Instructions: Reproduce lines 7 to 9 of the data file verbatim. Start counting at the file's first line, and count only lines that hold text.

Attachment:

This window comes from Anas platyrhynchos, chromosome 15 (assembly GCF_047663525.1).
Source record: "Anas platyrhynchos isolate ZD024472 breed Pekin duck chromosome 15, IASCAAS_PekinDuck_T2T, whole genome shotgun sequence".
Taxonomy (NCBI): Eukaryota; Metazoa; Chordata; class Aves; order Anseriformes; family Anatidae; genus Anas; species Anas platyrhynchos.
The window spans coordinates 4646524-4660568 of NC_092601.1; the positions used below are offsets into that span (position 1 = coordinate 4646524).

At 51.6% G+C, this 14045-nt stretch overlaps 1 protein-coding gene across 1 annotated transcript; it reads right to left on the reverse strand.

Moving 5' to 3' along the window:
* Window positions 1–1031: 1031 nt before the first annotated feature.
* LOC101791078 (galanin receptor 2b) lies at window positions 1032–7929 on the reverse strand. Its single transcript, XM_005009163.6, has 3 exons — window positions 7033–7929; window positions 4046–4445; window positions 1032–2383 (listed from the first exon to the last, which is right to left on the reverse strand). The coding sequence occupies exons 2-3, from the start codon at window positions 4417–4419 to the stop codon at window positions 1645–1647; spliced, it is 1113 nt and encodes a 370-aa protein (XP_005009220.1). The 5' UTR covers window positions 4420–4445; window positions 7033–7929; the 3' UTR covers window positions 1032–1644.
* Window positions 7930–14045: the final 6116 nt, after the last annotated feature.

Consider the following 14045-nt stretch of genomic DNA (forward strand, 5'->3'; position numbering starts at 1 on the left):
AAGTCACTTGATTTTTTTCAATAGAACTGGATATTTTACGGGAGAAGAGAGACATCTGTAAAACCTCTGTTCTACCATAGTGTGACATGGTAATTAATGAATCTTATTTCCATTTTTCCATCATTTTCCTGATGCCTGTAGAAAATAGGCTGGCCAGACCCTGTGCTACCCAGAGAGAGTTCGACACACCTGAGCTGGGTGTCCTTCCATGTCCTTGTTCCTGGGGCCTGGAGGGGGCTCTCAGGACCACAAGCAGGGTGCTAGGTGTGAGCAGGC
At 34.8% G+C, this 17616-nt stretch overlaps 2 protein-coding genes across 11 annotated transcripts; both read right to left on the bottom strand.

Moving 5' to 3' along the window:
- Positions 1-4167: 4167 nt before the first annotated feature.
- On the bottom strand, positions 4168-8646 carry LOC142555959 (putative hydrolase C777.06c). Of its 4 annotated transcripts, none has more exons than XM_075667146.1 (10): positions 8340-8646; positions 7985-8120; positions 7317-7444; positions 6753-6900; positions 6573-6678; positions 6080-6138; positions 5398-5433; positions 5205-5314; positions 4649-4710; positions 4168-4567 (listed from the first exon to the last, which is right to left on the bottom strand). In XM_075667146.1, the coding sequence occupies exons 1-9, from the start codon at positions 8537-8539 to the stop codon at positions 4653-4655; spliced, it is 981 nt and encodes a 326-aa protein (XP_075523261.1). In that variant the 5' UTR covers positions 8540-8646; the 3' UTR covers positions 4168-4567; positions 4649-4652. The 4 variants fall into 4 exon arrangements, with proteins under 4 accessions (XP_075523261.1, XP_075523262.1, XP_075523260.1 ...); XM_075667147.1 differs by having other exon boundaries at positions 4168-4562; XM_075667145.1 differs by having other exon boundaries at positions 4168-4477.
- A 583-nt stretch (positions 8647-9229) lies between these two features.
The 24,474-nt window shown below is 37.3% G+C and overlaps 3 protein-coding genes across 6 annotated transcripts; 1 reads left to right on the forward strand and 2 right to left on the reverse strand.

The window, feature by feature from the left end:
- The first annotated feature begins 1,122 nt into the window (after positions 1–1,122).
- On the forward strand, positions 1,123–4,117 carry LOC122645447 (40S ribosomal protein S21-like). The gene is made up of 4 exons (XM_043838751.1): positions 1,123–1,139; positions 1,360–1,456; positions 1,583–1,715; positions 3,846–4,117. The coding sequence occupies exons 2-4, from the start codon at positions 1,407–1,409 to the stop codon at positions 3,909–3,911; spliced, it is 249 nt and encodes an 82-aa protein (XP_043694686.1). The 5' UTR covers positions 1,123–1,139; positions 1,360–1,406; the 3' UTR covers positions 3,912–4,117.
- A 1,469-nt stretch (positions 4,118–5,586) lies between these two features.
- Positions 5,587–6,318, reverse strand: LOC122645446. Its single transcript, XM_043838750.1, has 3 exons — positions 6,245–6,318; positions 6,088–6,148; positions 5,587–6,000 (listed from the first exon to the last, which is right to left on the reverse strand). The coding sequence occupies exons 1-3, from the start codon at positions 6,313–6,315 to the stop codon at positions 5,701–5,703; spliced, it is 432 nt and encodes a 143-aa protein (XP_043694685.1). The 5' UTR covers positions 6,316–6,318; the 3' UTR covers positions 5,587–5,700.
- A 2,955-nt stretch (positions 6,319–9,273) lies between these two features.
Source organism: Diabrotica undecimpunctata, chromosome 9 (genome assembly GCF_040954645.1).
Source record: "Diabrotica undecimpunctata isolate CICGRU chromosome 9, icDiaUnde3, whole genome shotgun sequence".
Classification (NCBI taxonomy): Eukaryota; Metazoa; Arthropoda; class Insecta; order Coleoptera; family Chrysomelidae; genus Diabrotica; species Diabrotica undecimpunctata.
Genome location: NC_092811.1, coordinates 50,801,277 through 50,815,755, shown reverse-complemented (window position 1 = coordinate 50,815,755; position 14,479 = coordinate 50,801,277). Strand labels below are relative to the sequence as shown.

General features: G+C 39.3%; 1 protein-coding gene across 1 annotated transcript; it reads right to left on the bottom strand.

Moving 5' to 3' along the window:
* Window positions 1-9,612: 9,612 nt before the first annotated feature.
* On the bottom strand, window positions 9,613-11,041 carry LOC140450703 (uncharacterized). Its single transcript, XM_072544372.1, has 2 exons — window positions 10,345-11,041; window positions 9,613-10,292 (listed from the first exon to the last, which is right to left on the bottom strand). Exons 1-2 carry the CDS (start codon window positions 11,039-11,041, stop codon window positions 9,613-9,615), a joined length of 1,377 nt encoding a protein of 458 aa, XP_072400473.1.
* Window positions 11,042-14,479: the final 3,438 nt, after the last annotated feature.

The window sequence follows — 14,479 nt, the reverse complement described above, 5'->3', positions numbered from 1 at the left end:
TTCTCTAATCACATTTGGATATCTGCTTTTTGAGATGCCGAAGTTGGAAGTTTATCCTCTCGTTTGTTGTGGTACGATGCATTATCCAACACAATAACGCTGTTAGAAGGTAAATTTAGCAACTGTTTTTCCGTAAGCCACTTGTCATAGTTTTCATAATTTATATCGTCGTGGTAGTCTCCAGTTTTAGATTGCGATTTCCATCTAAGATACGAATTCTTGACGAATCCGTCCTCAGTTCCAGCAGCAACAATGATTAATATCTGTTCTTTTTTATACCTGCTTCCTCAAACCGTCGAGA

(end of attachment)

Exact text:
* Window positions 1–1031: 1031 nt before the first annotated feature.
* LOC101791078 (galanin receptor 2b) lies at window positions 1032–7929 on the reverse strand. Its single transcript, XM_005009163.6, has 3 exons — window positions 7033–7929; window positions 4046–4445; window positions 1032–2383 (listed from the first exon to the last, which is right to left on the reverse strand). The coding sequence occupies exons 2-3, from the start codon at window positions 4417–4419 to the stop codon at window positions 1645–1647; spliced, it is 1113 nt and encodes a 370-aa protein (XP_005009220.1). The 5' UTR covers window positions 4420–4445; window positions 7033–7929; the 3' UTR covers window positions 1032–1644.
* Window positions 7930–14045: the final 6116 nt, after the last annotated feature.